Michael Geist:
Oh that’s right. What do we actually go there and talk a bit about the privacy side which is which was certainly one of the aspects of the chart or charter that included a full background paper and the Minister has been talking quite a lot about it. So obviously got a fair amount of attention. Knowing the Privacy Commissioner of Canada was out speaking this week also had major privacy conference and was talking about the need for a rights based framework. Do you have the sense that the minister that the minister and the government are on the same page as where the privacy commissioner wants to go?

Teresa Scassa:
No no. I think that what we have in the document from ISED about reforming paper essentially is is a discussion of the reform of a data protection statute. It’s data protection reform it’s not a human rights based approach to privacy or to digital rights more generally it is. It is a set of reforms to data protection laws and that may sound like a subtle distinction but I do think I do think it’s it’s an interesting and important one. We don’t actually have a right to a broad right of privacy that’s contained in that in the Canadian Charter of Rights and Freedoms there’s a right to be free from unreasonable search and seizure so there’s a search and seizure related privacy right that comes up in a number of different contexts mostly related to law enforcement. There’s been some discussion around whether the right to life liberty and security the person has a privacy dimension but it’s not extensive. If there is one and so we don’t have sort of a broader right or a set of principles around privacy.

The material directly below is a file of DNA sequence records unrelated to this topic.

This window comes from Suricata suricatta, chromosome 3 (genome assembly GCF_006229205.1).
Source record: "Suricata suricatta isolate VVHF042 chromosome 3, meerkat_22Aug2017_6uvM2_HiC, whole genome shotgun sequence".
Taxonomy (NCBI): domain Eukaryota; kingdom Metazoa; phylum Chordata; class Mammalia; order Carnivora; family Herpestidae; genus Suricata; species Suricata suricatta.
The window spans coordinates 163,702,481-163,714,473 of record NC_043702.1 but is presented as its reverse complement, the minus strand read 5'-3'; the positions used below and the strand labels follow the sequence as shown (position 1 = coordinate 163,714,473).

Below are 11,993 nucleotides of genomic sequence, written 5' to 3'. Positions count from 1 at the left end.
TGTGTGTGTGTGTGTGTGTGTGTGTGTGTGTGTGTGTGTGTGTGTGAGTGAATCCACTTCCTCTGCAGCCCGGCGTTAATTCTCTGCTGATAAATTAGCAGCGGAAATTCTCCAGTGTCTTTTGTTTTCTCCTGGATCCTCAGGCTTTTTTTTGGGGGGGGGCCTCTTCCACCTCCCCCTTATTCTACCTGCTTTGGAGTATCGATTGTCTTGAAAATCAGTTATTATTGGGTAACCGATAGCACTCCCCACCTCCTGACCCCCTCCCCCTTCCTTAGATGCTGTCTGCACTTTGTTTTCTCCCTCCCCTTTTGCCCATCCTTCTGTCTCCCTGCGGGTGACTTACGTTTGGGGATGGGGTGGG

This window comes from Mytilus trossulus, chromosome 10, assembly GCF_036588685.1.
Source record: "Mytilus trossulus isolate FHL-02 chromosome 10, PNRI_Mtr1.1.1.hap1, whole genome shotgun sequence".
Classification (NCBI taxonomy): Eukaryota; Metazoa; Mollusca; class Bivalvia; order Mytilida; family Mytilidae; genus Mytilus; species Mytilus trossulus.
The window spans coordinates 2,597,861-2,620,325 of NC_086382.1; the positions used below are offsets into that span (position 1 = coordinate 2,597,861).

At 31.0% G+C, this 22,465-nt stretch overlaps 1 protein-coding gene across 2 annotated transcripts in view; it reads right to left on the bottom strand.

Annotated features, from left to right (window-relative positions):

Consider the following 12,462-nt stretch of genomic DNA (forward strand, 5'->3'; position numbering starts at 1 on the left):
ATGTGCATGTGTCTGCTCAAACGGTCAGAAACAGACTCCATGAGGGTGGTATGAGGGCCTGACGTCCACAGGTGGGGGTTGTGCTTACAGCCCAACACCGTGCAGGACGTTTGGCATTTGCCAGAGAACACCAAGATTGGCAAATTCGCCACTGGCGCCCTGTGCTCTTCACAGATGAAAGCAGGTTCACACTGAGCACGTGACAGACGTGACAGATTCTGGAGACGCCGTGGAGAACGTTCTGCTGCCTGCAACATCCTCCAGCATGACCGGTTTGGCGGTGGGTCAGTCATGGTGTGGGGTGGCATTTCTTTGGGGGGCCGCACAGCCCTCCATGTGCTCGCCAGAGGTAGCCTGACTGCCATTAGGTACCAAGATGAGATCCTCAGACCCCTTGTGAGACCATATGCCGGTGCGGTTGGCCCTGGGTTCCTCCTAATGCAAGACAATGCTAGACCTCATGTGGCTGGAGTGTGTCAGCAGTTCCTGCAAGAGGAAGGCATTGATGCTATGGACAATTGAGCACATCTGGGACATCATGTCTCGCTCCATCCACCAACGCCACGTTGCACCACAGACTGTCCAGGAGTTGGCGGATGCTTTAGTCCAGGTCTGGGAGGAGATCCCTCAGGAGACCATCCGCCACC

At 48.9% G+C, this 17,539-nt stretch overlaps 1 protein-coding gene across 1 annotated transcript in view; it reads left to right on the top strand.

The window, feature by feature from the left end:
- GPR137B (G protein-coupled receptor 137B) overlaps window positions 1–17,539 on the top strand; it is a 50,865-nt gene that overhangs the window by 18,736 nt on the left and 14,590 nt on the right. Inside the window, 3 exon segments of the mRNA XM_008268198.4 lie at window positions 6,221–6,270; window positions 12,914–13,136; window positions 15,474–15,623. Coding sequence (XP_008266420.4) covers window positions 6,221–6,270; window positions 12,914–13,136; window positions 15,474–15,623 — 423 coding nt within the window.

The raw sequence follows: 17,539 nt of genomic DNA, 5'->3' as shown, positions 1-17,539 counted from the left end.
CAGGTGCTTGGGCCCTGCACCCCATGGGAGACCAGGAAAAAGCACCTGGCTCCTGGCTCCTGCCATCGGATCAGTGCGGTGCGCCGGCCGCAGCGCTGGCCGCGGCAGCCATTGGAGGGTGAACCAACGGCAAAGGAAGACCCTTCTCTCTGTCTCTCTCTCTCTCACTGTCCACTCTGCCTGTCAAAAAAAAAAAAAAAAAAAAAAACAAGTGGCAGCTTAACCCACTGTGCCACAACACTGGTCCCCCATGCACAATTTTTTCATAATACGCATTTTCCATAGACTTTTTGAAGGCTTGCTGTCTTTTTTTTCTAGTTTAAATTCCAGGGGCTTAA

Teresa Scassa: